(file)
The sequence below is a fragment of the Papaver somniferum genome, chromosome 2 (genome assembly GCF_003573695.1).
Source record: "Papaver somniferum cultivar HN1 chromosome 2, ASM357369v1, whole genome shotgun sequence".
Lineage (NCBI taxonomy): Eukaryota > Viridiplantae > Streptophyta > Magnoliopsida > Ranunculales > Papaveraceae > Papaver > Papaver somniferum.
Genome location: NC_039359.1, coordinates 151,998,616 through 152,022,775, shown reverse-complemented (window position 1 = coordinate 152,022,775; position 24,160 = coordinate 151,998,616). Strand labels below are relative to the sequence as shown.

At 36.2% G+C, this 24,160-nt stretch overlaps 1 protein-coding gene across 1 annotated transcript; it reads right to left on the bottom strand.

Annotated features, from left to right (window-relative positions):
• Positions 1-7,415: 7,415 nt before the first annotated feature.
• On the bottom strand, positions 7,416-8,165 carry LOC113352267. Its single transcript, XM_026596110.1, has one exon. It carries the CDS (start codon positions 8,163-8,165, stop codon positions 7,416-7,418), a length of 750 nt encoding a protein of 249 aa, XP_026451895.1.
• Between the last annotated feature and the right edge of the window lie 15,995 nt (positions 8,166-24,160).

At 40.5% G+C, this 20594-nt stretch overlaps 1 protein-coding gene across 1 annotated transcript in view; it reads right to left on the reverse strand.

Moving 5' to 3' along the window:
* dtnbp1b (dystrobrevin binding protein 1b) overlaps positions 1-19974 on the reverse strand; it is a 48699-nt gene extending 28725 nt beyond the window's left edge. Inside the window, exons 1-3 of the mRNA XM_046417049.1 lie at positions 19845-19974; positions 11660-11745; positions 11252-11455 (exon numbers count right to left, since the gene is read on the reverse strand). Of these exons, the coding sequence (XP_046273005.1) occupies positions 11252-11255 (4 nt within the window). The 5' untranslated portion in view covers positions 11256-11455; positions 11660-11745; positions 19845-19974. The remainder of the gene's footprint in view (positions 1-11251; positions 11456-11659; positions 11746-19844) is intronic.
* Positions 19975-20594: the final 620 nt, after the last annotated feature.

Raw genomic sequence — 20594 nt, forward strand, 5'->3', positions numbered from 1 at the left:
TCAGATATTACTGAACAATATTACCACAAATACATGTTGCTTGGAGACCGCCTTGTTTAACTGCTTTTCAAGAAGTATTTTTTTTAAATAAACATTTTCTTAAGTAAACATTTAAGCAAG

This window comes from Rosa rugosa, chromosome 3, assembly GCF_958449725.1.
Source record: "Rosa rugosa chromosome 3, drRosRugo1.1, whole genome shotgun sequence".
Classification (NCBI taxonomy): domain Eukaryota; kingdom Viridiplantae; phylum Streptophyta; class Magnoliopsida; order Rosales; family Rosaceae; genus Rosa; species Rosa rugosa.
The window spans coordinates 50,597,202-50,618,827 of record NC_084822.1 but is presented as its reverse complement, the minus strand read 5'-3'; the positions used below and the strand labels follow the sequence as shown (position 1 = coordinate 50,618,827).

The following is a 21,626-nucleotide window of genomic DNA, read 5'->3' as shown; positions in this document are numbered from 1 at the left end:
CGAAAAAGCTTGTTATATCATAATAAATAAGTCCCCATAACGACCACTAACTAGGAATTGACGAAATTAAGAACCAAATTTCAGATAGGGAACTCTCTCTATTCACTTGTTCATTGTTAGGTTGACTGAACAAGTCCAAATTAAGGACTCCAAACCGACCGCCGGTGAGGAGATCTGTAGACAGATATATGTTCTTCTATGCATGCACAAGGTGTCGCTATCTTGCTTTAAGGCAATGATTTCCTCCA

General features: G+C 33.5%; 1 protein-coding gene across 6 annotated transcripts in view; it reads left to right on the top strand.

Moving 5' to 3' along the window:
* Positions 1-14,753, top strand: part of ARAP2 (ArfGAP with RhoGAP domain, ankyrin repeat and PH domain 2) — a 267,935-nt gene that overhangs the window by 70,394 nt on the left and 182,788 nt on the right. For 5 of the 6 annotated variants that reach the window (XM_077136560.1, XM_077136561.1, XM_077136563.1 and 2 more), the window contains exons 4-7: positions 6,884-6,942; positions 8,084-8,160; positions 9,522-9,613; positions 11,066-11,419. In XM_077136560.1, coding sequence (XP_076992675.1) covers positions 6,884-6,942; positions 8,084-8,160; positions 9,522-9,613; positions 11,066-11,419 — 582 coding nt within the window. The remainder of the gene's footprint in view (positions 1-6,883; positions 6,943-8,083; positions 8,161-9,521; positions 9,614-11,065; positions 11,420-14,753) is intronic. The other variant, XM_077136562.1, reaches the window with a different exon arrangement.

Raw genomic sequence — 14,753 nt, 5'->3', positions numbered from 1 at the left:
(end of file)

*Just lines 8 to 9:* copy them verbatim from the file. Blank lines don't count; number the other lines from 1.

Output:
• On the bottom strand, positions 7,416-8,165 carry LOC113352267. Its single transcript, XM_026596110.1, has one exon. It carries the CDS (start codon positions 8,163-8,165, stop codon positions 7,416-7,418), a length of 750 nt encoding a protein of 249 aa, XP_026451895.1.
• Between the last annotated feature and the right edge of the window lie 15,995 nt (positions 8,166-24,160).